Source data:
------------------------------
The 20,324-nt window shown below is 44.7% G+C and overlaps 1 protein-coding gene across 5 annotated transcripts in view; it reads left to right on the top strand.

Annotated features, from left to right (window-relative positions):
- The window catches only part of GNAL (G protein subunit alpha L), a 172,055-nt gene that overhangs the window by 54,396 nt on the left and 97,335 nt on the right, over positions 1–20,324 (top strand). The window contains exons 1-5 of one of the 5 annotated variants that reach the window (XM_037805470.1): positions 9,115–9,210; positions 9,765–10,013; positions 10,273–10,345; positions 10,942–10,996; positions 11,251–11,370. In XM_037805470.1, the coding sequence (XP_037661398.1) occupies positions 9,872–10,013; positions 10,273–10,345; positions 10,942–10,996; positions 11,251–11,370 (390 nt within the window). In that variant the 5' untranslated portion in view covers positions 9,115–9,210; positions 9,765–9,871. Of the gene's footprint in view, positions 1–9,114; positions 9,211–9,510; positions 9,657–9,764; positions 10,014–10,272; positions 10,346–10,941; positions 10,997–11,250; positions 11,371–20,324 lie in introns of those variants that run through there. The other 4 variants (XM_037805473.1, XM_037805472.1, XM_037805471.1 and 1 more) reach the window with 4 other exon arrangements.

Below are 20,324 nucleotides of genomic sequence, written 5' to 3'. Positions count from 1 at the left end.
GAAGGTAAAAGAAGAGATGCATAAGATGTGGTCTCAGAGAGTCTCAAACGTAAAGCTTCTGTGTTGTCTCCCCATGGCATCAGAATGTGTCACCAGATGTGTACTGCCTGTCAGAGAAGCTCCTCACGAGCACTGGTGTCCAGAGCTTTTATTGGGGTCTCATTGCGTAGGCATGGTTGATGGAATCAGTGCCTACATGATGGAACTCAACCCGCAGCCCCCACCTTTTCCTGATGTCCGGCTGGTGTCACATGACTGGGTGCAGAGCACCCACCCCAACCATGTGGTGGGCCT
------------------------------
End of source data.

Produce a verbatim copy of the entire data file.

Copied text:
The 20,324-nt window shown below is 44.7% G+C and overlaps 1 protein-coding gene across 5 annotated transcripts in view; it reads left to right on the top strand.

Annotated features, from left to right (window-relative positions):
- The window catches only part of GNAL (G protein subunit alpha L), a 172,055-nt gene that overhangs the window by 54,396 nt on the left and 97,335 nt on the right, over positions 1–20,324 (top strand). The window contains exons 1-5 of one of the 5 annotated variants that reach the window (XM_037805470.1): positions 9,115–9,210; positions 9,765–10,013; positions 10,273–10,345; positions 10,942–10,996; positions 11,251–11,370. In XM_037805470.1, the coding sequence (XP_037661398.1) occupies positions 9,872–10,013; positions 10,273–10,345; positions 10,942–10,996; positions 11,251–11,370 (390 nt within the window). In that variant the 5' untranslated portion in view covers positions 9,115–9,210; positions 9,765–9,871. Of the gene's footprint in view, positions 1–9,114; positions 9,211–9,510; positions 9,657–9,764; positions 10,014–10,272; positions 10,346–10,941; positions 10,997–11,250; positions 11,371–20,324 lie in introns of those variants that run through there. The other 4 variants (XM_037805473.1, XM_037805472.1, XM_037805471.1 and 1 more) reach the window with 4 other exon arrangements.

Below are 20,324 nucleotides of genomic sequence, written 5' to 3'. Positions count from 1 at the left end.
GAAGGTAAAAGAAGAGATGCATAAGATGTGGTCTCAGAGAGTCTCAAACGTAAAGCTTCTGTGTTGTCTCCCCATGGCATCAGAATGTGTCACCAGATGTGTACTGCCTGTCAGAGAAGCTCCTCACGAGCACTGGTGTCCAGAGCTTTTATTGGGGTCTCATTGCGTAGGCATGGTTGATGGAATCAGTGCCTACATGATGGAACTCAACCCGCAGCCCCCACCTTTTCCTGATGTCCGGCTGGTGTCACATGACTGGGTGCAGAGCACCCACCCCAACCATGTGGTGGGCCT